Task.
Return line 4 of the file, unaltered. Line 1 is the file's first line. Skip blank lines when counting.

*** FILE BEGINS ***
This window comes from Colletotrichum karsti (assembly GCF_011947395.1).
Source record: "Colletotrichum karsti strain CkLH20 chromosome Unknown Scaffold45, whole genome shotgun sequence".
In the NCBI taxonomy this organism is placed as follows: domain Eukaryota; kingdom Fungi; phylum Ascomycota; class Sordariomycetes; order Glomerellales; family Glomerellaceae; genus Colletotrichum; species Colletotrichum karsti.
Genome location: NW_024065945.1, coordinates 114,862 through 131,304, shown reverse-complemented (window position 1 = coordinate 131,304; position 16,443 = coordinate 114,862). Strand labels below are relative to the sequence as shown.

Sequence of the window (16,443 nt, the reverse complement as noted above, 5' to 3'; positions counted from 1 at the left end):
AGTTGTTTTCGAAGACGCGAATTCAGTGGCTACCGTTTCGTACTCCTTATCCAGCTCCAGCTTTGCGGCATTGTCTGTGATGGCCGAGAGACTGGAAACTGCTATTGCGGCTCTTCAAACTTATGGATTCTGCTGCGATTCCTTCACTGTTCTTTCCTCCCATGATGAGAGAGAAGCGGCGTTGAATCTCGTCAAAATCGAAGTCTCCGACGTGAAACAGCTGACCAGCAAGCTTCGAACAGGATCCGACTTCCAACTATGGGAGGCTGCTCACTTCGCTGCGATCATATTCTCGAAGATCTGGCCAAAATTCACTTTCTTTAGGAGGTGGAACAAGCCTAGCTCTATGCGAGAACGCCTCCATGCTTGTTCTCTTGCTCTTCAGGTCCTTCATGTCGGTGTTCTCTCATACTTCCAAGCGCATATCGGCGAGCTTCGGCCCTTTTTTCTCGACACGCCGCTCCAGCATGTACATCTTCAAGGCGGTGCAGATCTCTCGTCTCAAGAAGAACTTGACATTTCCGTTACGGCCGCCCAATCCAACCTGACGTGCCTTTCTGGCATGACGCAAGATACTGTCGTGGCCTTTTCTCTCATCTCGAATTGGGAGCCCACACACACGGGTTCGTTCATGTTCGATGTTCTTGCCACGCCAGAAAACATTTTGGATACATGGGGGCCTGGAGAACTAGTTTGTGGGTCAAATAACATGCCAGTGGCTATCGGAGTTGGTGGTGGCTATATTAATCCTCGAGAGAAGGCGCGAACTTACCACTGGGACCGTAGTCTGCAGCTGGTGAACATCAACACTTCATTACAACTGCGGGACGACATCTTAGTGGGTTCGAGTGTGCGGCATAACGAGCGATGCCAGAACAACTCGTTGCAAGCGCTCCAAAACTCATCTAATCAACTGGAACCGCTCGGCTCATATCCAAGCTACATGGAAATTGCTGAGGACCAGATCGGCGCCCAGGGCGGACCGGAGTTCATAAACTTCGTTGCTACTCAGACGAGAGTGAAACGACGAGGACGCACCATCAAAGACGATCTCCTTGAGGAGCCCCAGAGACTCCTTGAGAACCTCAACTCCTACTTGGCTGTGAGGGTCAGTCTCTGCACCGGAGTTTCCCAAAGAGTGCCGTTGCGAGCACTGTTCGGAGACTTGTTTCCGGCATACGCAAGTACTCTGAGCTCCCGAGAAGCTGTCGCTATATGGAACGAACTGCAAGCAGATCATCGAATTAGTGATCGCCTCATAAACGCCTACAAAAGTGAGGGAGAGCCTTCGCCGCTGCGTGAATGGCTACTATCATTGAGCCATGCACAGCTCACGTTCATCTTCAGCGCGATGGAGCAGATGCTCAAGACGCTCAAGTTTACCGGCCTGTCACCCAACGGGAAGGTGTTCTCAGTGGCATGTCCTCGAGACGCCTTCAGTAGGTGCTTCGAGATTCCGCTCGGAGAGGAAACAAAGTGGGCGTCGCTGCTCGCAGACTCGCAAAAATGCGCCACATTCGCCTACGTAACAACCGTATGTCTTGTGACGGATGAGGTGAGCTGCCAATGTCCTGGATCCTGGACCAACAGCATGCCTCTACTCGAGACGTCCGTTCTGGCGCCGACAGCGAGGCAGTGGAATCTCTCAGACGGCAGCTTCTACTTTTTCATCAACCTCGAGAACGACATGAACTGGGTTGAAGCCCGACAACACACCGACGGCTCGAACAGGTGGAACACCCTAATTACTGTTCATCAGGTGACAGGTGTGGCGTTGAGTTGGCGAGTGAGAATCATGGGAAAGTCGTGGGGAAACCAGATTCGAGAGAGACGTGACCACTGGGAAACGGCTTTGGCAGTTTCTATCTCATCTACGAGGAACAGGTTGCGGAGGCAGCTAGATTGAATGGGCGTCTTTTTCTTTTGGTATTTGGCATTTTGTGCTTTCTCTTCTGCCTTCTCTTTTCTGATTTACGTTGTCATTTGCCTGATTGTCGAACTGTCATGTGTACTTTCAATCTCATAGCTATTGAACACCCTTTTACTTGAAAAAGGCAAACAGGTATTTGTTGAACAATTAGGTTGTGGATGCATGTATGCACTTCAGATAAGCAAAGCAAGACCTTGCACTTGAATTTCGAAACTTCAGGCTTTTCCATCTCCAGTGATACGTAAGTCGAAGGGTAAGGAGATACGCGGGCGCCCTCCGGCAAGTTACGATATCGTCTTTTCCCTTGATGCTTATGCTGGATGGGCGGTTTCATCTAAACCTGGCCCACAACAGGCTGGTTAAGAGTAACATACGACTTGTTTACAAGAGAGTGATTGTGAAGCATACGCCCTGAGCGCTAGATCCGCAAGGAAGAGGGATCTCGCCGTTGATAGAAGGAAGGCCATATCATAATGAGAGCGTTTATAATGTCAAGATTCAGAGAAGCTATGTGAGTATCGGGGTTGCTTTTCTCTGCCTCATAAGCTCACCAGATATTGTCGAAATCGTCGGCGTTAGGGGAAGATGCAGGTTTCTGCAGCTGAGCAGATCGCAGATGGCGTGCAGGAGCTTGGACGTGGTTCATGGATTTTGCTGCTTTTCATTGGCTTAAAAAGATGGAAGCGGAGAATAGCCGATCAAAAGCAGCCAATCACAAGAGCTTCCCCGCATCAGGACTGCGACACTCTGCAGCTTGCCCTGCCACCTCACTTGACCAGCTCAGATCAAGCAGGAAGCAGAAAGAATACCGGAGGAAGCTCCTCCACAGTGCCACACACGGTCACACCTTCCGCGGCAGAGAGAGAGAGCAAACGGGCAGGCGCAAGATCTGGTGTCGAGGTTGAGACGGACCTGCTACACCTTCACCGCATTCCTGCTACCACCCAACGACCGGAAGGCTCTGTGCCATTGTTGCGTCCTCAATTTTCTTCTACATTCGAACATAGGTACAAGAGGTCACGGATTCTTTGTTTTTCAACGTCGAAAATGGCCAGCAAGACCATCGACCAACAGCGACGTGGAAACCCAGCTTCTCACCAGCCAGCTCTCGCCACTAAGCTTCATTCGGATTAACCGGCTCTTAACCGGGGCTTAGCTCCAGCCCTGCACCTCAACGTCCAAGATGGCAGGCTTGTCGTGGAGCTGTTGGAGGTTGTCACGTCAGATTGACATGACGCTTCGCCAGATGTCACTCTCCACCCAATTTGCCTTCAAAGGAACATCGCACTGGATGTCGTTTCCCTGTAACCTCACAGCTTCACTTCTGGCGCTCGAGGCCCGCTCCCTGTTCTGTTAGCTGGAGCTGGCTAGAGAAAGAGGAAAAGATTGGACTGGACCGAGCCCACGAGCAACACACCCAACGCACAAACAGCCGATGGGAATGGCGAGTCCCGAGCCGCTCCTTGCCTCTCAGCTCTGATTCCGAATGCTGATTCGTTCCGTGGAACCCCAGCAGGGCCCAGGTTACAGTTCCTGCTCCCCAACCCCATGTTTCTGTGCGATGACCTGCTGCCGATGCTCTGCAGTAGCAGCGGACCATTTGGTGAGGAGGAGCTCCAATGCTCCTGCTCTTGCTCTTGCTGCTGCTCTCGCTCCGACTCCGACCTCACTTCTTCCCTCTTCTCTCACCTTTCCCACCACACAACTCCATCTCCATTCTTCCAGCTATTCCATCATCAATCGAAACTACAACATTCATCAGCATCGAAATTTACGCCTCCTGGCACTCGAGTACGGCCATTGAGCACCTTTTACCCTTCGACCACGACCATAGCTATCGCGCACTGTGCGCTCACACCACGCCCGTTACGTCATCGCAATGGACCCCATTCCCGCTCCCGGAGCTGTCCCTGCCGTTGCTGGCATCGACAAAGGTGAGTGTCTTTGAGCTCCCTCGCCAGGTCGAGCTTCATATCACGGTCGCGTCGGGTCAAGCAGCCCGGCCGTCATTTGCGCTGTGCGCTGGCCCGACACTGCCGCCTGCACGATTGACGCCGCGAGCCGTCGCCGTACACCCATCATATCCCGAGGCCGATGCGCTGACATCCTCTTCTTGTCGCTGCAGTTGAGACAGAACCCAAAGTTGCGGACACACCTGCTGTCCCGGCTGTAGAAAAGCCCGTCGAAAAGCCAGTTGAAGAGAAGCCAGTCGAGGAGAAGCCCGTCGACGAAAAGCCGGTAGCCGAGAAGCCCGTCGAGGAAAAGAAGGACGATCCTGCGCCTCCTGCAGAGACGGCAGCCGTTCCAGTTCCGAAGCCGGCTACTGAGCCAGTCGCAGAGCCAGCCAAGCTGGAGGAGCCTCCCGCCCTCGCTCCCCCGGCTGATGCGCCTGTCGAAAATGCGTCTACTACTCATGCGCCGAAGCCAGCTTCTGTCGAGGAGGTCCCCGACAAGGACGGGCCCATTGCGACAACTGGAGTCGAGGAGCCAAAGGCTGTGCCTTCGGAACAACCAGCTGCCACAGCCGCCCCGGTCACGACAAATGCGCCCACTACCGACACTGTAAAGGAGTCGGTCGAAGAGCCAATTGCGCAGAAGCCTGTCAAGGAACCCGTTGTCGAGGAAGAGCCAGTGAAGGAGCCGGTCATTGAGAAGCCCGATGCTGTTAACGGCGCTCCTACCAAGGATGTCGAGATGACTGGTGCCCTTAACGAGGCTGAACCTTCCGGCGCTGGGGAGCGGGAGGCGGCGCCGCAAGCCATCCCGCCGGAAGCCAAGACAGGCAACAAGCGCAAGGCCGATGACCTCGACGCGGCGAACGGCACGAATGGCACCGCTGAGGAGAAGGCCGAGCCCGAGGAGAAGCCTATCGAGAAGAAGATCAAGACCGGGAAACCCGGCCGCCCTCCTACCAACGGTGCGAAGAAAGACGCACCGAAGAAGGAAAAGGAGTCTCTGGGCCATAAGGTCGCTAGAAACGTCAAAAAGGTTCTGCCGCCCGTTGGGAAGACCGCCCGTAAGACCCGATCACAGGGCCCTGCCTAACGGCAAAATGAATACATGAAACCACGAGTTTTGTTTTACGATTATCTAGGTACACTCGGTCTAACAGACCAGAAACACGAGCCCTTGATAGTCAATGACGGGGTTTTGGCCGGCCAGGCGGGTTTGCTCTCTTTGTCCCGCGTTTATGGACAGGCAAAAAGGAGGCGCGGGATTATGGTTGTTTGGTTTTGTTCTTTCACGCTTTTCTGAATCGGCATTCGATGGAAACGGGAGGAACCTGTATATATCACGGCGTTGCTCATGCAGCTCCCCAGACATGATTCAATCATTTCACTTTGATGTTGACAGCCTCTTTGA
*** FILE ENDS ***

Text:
Genome location: NW_024065945.1, coordinates 114,862 through 131,304, shown reverse-complemented (window position 1 = coordinate 131,304; position 16,443 = coordinate 114,862). Strand labels below are relative to the sequence as shown.